When Farming Is Good For Biodiversity

Mariko Wallen and Louis Godfrey tend to the seaweed on their farm in Placencia, Belize. This farm grows two species: Eucheuma (for consumption) and Gracilaria (used for skin treatments and cosmetics). The farm is part of a program sponsored by TNC to bring seaweed aquaculture to the area in cooperation with the Placencia Fishermen Cooperative.

Thanks to the Nature Conservancy’s Cool Green Science website for this:

Aquaculture Adds Value to Habitat

Bivalve and seaweed farming systems result in measurable increases in fish and invertebrate abundance and diversity, new research from The Nature Conservancy, University of New England, University of Melbourne, and the University of Adelaide finds.

The Gist

In the first comprehensive global review of studies quantifying the habitat benefits of mussel, oyster, clam, and seaweed farms, scientists found that these food production systems had a positive impact on marine habitat value in comparison to sites without farms. However, different aquaculture species and farming methods provided different outcomes. Aquaculture of bivalves – two-shelled animals like mussels, oysters, and clams – seems to provide habitat more effectively than aquaculture of seaweeds, though there is less research available reflecting the impact and benefits of the highly diverse seaweed farming methods and species.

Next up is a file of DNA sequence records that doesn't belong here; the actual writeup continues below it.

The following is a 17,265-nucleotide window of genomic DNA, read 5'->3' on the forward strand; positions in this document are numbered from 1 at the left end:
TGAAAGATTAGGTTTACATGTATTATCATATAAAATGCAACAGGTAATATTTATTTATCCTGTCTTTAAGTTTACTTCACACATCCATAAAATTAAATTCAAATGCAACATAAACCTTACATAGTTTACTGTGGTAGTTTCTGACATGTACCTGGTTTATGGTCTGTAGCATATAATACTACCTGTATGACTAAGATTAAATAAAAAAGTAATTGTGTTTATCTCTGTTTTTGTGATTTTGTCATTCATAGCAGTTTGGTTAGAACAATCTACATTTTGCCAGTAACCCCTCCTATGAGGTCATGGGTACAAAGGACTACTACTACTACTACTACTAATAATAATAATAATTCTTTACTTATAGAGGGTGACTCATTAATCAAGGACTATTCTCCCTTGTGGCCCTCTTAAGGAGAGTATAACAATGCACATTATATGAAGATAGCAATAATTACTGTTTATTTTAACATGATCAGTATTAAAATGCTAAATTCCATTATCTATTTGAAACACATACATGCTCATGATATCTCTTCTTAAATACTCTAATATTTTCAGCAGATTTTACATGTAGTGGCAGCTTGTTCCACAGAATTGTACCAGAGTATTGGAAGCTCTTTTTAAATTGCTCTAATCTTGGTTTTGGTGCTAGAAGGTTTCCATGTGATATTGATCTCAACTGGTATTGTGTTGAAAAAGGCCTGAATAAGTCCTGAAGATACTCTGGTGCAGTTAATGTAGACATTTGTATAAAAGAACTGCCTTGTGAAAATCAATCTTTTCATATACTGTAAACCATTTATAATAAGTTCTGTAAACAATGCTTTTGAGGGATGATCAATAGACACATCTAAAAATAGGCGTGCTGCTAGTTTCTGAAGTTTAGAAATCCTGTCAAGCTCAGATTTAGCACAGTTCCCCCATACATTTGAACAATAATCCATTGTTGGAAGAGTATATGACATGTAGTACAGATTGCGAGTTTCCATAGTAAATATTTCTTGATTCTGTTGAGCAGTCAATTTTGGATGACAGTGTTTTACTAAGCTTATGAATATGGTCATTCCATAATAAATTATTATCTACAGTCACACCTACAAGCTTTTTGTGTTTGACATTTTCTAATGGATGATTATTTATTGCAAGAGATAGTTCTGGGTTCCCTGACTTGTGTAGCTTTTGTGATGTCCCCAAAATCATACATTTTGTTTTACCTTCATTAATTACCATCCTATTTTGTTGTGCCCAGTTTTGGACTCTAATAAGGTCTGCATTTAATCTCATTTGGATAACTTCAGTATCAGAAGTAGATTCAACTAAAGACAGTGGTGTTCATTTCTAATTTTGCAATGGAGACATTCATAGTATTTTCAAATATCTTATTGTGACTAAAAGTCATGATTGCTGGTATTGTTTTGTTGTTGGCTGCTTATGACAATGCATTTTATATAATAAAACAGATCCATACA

“Unfortunately, aquaculture can have a history of mismanagement. With better research and understanding, we are beginning to recognize the full scope of benefits from aquaculture such as shellfish and seaweed farming, which will advance/improve our planning and practices” says Tiffany Waters, TNC’s Global Aquaculture Manager…

Read the whole article here.

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